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Modelling pathways to diagnosis of breast conditions

Modelling pathways to diagnosis of breast conditions
Modelling pathways to diagnosis of breast conditions
This thesis describes how logistic regression and discrete-event simulation (DES) can be combined to predict patient risk and evaluate the potential operational impact of implementing risk-based pathways. We test whether using diagnostic information provided by non-specialists to plan diagnostic tests offers benefits in operational performance. We demonstrate our approach on an application area in breast diagnostics with data from the Whittington Hospital breast diagnostic clinic.

Specifically we assess whether GP referral information is complete and accurate enough for use in predicting the risk of an abnormal result (i.e. an abnormality being detected from mammogram, ultrasound or biopsy). The construction of a unique dataset for this purpose is described; it links GP referral information to in-clinic tests and results. This dataset is used to develop two alternative logistic regression scorecards that predict a patient’s risk of abnormal breast diagnostic results from their GP referral data (n=179). The simple scorecard uses two referral characteristics while the full scorecard uses seven.

It is usual to base the decision of where to set the cut-off score between low and high risk patients on a scorecard’s predictive performance. In contrast, we show how a discreteevent simulation can be used to optimise the cut-off in terms of operational performance. In our example, the performance measure is the daily average proportion of patients’ time at the clinic that adds value, called the clinic efficiency. We simulate the potential impacts of introducing the following risk-based pathways. High-risk patients are sent straight for imaging tests and then to a clinician for their results. Low-risk patients are sent to a clinician first (as today) who decides whether imaging is needed. The set of labels that determines a patient’s progress through the simulation is modelled empirically for the simple scorecard, since all possible label combinations are present in our sample. However for the full scorecard this is not the case, so using the empirical distribution is not appropriate. Instead we introduce a novel method using Poisson loglinear models to generate representative sets of patient labels.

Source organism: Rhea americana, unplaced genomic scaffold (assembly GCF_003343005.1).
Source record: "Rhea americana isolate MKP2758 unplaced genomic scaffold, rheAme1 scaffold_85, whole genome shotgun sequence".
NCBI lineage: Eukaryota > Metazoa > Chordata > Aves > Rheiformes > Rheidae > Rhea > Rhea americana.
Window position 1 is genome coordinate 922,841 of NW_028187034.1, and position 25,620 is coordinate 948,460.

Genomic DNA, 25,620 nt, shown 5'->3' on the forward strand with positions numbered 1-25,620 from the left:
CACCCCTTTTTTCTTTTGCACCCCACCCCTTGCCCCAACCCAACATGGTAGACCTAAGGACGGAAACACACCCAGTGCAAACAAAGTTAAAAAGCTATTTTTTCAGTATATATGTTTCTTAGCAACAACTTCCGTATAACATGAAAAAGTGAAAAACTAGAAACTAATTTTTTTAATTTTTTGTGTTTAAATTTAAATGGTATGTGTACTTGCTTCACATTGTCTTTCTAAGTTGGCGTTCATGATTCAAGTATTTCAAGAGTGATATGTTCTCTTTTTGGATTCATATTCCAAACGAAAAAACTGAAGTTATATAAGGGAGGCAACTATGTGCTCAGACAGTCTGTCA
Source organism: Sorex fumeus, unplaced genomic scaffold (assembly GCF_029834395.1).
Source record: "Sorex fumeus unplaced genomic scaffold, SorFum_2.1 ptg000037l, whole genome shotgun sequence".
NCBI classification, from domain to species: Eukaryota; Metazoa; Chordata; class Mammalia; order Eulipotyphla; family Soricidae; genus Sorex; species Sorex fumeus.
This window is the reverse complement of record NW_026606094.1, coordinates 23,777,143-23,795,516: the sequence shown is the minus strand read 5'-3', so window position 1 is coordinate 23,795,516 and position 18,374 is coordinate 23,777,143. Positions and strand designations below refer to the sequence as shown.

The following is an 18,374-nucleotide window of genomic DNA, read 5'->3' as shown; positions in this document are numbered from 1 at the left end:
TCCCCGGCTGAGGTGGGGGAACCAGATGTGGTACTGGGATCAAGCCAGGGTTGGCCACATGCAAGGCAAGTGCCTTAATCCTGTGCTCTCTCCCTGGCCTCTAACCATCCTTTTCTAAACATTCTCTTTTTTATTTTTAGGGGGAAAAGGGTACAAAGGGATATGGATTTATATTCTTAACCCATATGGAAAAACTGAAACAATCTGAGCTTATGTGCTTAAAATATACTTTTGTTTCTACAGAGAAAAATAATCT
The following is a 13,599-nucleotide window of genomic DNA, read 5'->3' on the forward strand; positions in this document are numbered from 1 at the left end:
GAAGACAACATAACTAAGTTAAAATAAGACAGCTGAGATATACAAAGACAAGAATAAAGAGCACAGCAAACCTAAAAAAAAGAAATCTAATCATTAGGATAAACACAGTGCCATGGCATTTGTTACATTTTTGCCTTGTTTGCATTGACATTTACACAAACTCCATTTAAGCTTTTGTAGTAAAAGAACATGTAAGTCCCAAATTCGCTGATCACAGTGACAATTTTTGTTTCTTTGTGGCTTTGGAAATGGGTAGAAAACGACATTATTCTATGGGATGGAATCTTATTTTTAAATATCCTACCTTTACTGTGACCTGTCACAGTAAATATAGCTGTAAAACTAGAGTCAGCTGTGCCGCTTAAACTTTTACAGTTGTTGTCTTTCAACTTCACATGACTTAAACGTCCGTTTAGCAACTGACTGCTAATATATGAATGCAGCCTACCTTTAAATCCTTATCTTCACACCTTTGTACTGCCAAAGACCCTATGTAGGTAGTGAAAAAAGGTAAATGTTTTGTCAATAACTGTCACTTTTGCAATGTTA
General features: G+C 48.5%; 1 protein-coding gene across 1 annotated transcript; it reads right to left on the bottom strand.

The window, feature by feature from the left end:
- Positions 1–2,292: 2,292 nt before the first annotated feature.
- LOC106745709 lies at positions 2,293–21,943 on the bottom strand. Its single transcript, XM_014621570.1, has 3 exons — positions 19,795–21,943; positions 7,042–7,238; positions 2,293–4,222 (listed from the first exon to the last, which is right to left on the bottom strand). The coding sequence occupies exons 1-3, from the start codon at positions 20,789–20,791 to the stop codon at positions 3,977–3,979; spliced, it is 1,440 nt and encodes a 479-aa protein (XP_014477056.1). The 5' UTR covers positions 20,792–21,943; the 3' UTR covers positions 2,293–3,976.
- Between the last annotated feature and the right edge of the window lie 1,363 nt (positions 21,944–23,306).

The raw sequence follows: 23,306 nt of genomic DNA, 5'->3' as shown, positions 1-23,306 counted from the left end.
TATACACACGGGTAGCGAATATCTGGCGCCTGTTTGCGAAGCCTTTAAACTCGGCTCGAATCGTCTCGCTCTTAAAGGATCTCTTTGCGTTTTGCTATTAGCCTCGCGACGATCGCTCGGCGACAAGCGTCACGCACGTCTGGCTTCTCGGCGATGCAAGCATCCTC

University of Southampton
Saville, Christina
2c726abd-1604-458c-bc0b-daeef1b084bd
Saville, Christina
2c726abd-1604-458c-bc0b-daeef1b084bd
Smith, Honora
1eaef6a6-4b9c-4997-9163-137b956c06b5
Bijak, Katarzyna
5130b6b9-fbf1-44e8-9106-1dd69c6692a6

Saville, Christina (2018) Modelling pathways to diagnosis of breast conditions. University of Southampton, Doctoral Thesis, 211pp.

Record type: Thesis (Doctoral)

Abstract

This thesis describes how logistic regression and discrete-event simulation (DES) can be combined to predict patient risk and evaluate the potential operational impact of implementing risk-based pathways. We test whether using diagnostic information provided by non-specialists to plan diagnostic tests offers benefits in operational performance. We demonstrate our approach on an application area in breast diagnostics with data from the Whittington Hospital breast diagnostic clinic.

Specifically we assess whether GP referral information is complete and accurate enough for use in predicting the risk of an abnormal result (i.e. an abnormality being detected from mammogram, ultrasound or biopsy). The construction of a unique dataset for this purpose is described; it links GP referral information to in-clinic tests and results. This dataset is used to develop two alternative logistic regression scorecards that predict a patient’s risk of abnormal breast diagnostic results from their GP referral data (n=179). The simple scorecard uses two referral characteristics while the full scorecard uses seven.

It is usual to base the decision of where to set the cut-off score between low and high risk patients on a scorecard’s predictive performance. In contrast, we show how a discreteevent simulation can be used to optimise the cut-off in terms of operational performance. In our example, the performance measure is the daily average proportion of patients’ time at the clinic that adds value, called the clinic efficiency. We simulate the potential impacts of introducing the following risk-based pathways. High-risk patients are sent straight for imaging tests and then to a clinician for their results. Low-risk patients are sent to a clinician first (as today) who decides whether imaging is needed. The set of labels that determines a patient’s progress through the simulation is modelled empirically for the simple scorecard, since all possible label combinations are present in our sample. However for the full scorecard this is not the case, so using the empirical distribution is not appropriate. Instead we introduce a novel method using Poisson loglinear models to generate representative sets of patient labels.

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Published date: June 2018

Identifiers

Local EPrints ID: 422238
URI: http://eprints.soton.ac.uk/id/eprint/422238
PURE UUID: a61c192f-b992-4227-8782-e0a5f1fb9d53
ORCID for Christina Saville: ORCID iD orcid.org/0000-0001-7718-5689
ORCID for Honora Smith: ORCID iD orcid.org/0000-0002-4974-3011
ORCID for Katarzyna Bijak: ORCID iD orcid.org/0000-0003-1416-9045

Catalogue record

Date deposited: 19 Jul 2018 16:30
Last modified: 28 Jun 2020 04:01

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Contributors

Thesis advisor: Honora Smith ORCID iD
Thesis advisor: Katarzyna Bijak ORCID iD

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